• injuries result from forced dorsiflexion, axial loading, and inversion with external rotation
          • often seen in snowboarders
  • Anatomy
    • 3D Anatomy of talus
    • Talus has no muscular or tendinous attachments
    • Articulation
      • there are 5 articulating surfaces
        • seventy percent of the talus is covered by cartilage
        • inferior surface articulates with posterior facet of calcaneus
      • talar head articulates with
        • navicular bone
        • sustenaculum tali
      • lateral process articulates with
        • posterior facet of calcaneus
        • lateral malleolus of fibula
          • this forms the lateral margin of the talofibular joint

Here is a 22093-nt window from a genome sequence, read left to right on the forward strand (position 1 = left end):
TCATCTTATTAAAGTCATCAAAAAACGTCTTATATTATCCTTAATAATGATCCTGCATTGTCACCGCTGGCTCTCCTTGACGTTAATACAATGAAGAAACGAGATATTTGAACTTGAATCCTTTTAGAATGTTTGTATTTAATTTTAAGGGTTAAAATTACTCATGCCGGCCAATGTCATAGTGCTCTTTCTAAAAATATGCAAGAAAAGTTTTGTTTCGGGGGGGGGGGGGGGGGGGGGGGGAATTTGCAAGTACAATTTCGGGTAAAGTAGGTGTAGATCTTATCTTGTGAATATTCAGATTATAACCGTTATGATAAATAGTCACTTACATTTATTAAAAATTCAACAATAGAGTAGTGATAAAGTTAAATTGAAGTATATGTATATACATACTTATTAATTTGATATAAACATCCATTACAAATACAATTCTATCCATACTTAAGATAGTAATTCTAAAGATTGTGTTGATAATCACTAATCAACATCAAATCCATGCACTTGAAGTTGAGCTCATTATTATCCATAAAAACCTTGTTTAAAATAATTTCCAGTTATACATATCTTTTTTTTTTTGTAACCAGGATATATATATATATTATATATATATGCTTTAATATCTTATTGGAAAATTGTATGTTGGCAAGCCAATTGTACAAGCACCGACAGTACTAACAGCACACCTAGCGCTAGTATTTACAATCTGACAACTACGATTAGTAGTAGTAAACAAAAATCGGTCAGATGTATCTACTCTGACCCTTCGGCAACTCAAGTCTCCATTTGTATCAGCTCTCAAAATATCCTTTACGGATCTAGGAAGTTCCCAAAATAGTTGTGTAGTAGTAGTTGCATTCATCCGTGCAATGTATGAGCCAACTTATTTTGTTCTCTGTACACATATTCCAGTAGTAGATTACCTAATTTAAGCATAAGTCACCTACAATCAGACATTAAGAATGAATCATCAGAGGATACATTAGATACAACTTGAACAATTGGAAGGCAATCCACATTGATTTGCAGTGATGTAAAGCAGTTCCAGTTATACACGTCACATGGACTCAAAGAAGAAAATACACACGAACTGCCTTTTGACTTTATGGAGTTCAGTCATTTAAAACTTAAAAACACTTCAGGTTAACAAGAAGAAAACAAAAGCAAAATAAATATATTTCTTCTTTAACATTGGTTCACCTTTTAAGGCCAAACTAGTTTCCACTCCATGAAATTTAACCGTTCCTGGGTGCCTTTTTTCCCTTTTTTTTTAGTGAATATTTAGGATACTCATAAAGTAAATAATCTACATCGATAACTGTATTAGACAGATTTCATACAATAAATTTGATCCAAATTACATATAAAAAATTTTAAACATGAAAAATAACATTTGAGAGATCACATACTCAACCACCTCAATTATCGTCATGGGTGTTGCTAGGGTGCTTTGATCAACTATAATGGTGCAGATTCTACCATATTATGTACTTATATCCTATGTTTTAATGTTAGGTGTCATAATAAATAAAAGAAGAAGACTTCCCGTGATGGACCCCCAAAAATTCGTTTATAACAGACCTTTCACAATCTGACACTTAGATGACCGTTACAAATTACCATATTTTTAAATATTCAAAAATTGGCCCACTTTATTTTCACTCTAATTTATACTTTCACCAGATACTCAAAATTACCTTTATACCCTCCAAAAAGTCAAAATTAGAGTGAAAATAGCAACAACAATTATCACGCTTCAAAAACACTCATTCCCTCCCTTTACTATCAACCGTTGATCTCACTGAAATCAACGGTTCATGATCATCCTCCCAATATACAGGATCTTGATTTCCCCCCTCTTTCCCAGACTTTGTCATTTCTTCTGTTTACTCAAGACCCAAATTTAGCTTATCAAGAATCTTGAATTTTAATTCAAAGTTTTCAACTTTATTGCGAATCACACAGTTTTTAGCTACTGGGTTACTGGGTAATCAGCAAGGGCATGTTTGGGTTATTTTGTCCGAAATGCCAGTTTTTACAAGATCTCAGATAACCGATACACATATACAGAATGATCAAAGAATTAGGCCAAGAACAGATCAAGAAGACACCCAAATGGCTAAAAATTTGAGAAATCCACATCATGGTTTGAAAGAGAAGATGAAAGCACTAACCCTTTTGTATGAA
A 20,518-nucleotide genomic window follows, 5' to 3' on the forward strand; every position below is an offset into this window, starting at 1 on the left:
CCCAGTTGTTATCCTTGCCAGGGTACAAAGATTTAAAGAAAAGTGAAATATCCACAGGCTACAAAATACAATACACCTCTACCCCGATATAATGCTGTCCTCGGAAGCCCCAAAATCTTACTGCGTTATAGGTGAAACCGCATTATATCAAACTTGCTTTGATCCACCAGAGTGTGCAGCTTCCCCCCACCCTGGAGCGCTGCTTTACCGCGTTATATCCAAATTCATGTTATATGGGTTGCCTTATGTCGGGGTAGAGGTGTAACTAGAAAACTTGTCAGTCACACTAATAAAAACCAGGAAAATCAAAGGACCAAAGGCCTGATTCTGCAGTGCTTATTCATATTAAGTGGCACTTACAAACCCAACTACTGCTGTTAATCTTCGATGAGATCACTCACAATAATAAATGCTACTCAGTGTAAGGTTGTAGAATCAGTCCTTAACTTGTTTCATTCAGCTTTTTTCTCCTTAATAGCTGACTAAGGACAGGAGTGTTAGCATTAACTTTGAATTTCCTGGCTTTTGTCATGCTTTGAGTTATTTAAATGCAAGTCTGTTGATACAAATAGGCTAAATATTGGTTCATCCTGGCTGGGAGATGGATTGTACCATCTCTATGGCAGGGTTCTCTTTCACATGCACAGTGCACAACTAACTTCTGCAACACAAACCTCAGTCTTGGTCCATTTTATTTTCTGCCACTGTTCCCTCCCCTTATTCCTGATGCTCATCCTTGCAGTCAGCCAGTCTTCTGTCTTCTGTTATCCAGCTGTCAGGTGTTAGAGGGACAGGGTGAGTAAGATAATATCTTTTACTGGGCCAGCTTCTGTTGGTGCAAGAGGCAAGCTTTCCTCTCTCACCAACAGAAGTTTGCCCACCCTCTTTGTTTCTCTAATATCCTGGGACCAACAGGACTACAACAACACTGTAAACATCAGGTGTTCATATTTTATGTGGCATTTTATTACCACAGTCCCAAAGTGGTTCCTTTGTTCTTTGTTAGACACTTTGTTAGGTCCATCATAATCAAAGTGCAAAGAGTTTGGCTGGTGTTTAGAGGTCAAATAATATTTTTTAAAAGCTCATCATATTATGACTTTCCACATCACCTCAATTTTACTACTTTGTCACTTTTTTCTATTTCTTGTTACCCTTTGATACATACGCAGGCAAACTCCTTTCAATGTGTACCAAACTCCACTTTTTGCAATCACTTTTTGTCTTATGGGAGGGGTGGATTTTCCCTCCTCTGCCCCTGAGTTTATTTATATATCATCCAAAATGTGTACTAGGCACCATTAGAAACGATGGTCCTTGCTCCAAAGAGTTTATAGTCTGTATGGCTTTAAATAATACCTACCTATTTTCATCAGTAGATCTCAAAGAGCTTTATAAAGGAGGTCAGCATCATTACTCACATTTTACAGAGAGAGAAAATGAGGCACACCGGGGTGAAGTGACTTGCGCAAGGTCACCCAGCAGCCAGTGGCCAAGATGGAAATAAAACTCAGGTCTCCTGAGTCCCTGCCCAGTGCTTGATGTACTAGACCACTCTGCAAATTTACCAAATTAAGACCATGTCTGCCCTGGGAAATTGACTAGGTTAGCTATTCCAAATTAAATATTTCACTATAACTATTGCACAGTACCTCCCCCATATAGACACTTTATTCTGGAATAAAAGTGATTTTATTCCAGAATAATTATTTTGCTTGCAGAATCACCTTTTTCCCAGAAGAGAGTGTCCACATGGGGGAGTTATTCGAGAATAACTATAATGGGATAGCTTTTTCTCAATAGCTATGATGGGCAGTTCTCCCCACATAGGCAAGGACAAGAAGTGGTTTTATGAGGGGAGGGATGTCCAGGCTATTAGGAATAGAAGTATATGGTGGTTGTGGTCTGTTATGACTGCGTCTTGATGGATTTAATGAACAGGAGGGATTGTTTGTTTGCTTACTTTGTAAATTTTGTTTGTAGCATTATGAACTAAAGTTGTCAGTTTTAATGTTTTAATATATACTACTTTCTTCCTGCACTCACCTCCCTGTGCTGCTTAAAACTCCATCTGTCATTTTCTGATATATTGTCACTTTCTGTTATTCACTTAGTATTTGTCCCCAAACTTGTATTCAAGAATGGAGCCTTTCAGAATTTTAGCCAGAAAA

• posterior process consist of medial and lateral tubercle separated by groove for FHL
    • Blood supply
      • because of limited soft tissue attachments, the talus has a direct extra-osseous blood supply
      • sources include
        • posterior tibial artery
          • via artery of tarsal canal (most important and main supply)
            • supplies most of talar body
          • via calcaneal braches
            • supplies posterior talus
        • anterior tibial artery
          • supplies head and neck
        • perforating peroneal arteries via artery of tarsal sinus
          • supplies head and neck
        • deltoid artery (located in deep segment of deltoid ligament)
          • supplies body
          • may be only remaining blood supply with a talar neck fracture
  • Classification